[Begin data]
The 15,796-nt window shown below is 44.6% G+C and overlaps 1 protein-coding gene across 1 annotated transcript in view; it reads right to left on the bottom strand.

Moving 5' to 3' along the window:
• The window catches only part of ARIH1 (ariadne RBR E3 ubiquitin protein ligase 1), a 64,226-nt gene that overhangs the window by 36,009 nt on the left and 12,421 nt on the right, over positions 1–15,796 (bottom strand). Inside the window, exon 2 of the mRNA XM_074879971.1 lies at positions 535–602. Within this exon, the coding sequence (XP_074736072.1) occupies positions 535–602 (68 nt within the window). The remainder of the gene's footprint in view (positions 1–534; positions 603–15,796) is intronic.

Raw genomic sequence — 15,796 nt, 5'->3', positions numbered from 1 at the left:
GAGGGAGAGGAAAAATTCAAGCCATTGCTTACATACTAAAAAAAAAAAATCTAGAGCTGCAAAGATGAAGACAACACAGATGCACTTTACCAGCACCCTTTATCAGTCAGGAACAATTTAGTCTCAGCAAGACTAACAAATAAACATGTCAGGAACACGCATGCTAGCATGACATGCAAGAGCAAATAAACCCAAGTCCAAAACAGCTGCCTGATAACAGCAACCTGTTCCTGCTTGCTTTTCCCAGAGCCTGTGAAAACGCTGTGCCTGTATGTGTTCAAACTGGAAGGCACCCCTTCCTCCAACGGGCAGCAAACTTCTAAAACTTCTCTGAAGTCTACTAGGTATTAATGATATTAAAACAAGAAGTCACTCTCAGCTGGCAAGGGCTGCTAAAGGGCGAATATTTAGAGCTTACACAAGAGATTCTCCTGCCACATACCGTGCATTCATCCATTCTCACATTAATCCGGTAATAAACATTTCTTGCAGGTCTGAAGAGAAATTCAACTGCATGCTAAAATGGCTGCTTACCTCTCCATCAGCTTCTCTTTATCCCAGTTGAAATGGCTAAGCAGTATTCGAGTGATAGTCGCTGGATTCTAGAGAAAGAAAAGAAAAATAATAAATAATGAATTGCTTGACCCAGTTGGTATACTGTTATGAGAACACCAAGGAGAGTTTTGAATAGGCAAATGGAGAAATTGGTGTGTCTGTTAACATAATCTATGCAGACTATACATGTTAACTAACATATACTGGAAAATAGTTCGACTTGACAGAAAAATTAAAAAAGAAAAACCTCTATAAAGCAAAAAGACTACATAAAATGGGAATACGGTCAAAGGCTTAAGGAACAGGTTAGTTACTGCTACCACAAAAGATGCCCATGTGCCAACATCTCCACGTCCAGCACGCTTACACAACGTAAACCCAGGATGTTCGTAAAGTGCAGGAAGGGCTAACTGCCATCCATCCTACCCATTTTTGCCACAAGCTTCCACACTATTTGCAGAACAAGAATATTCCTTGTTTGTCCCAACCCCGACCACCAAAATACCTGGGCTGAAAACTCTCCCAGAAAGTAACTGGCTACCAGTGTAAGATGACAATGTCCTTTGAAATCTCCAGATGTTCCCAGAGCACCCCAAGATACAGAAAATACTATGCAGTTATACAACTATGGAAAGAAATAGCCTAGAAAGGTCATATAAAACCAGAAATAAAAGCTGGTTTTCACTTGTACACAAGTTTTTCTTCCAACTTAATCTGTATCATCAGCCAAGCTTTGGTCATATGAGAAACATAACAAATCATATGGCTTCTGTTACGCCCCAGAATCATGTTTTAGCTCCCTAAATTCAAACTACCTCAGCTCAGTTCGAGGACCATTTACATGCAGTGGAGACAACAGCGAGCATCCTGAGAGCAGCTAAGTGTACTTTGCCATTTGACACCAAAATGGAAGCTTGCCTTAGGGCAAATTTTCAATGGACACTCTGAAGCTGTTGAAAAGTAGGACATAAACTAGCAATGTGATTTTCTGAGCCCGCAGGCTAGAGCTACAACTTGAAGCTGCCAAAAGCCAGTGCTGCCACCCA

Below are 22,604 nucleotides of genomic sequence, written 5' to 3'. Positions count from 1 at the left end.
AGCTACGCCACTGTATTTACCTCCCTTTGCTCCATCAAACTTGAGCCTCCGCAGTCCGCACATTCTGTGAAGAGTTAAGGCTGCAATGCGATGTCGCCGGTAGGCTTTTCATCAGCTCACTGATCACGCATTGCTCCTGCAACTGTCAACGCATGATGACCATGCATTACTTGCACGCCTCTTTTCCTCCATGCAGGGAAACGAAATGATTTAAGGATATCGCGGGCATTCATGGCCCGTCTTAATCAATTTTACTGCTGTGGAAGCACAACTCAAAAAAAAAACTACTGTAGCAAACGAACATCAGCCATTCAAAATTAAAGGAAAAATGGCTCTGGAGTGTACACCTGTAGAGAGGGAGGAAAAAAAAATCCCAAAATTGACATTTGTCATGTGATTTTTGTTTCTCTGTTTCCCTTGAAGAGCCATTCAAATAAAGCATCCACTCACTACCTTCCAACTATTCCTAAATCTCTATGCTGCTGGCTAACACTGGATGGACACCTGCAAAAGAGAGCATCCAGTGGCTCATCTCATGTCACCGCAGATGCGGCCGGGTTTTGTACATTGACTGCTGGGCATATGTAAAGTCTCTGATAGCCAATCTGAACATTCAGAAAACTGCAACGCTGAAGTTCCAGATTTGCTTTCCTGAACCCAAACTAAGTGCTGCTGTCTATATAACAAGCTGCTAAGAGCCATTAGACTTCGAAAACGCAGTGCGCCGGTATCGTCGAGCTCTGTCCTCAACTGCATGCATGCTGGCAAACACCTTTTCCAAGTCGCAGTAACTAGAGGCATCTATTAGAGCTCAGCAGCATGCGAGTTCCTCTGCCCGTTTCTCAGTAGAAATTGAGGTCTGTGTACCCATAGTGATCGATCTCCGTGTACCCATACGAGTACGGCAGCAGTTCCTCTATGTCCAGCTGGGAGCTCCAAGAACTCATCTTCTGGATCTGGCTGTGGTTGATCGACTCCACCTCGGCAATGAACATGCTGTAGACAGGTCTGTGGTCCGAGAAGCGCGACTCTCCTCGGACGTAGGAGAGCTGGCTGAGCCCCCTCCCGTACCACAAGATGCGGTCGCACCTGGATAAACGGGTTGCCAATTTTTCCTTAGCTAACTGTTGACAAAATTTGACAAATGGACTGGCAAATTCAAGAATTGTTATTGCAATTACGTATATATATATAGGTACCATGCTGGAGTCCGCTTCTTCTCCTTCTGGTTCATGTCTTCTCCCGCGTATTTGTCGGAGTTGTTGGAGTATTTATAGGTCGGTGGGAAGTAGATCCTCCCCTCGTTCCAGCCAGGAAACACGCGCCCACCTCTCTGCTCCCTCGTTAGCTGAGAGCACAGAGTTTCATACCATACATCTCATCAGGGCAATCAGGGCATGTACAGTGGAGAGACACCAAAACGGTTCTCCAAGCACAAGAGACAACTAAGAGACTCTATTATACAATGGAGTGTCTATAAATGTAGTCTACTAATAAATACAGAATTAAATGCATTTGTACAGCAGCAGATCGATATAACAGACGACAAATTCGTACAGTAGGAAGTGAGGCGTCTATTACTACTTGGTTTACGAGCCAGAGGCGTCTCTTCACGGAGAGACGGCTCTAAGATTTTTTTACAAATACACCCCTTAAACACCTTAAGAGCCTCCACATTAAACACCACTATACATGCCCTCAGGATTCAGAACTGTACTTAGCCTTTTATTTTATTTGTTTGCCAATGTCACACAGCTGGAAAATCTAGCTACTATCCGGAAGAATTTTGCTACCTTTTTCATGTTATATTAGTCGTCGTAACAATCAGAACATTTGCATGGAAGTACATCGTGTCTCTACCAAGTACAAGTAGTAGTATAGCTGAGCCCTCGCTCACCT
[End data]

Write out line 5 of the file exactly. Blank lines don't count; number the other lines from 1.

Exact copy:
GAGGGAGAGGAAAAATTCAAGCCATTGCTTACATACTAAAAAAAAAAAATCTAGAGCTGCAAAGATGAAGACAACACAGATGCACTTTACCAGCACCCTTTATCAGTCAGGAACAATTTAGTCTCAGCAAGACTAACAAATAAACATGTCAGGAACACGCATGCTAGCATGACATGCAAGAGCAAATAAACCCAAGTCCAAAACAGCTGCCTGATAACAGCAACCTGTTCCTGCTTGCTTTTCCCAGAGCCTGTGAAAACGCTGTGCCTGTATGTGTTCAAACTGGAAGGCACCCCTTCCTCCAACGGGCAGCAAACTTCTAAAACTTCTCTGAAGTCTACTAGGTATTAATGATATTAAAACAAGAAGTCACTCTCAGCTGGCAAGGGCTGCTAAAGGGCGAATATTTAGAGCTTACACAAGAGATTCTCCTGCCACATACCGTGCATTCATCCATTCTCACATTAATCCGGTAATAAACATTTCTTGCAGGTCTGAAGAGAAATTCAACTGCATGCTAAAATGGCTGCTTACCTCTCCATCAGCTTCTCTTTATCCCAGTTGAAATGGCTAAGCAGTATTCGAGTGATAGTCGCTGGATTCTAGAGAAAGAAAAGAAAAATAATAAATAATGAATTGCTTGACCCAGTTGGTATACTGTTATGAGAACACCAAGGAGAGTTTTGAATAGGCAAATGGAGAAATTGGTGTGTCTGTTAACATAATCTATGCAGACTATACATGTTAACTAACATATACTGGAAAATAGTTCGACTTGACAGAAAAATTAAAAAAGAAAAACCTCTATAAAGCAAAAAGACTACATAAAATGGGAATACGGTCAAAGGCTTAAGGAACAGGTTAGTTACTGCTACCACAAAAGATGCCCATGTGCCAACATCTCCACGTCCAGCACGCTTACACAACGTAAACCCAGGATGTTCGTAAAGTGCAGGAAGGGCTAACTGCCATCCATCCTACCCATTTTTGCCACAAGCTTCCACACTATTTGCAGAACAAGAATATTCCTTGTTTGTCCCAACCCCGACCACCAAAATACCTGGGCTGAAAACTCTCCCAGAAAGTAACTGGCTACCAGTGTAAGATGACAATGTCCTTTGAAATCTCCAGATGTTCCCAGAGCACCCCAAGATACAGAAAATACTATGCAGTTATACAACTATGGAAAGAAATAGCCTAGAAAGGTCATATAAAACCAGAAATAAAAGCTGGTTTTCACTTGTACACAAGTTTTTCTTCCAACTTAATCTGTATCATCAGCCAAGCTTTGGTCATATGAGAAACATAACAAATCATATGGCTTCTGTTACGCCCCAGAATCATGTTTTAGCTCCCTAAATTCAAACTACCTCAGCTCAGTTCGAGGACCATTTACATGCAGTGGAGACAACAGCGAGCATCCTGAGAGCAGCTAAGTGTACTTTGCCATTTGACACCAAAATGGAAGCTTGCCTTAGGGCAAATTTTCAATGGACACTCTGAAGCTGTTGAAAAGTAGGACATAAACTAGCAATGTGATTTTCTGAGCCCGCAGGCTAGAGCTACAACTTGAAGCTGCCAAAAGCCAGTGCTGCCACCCA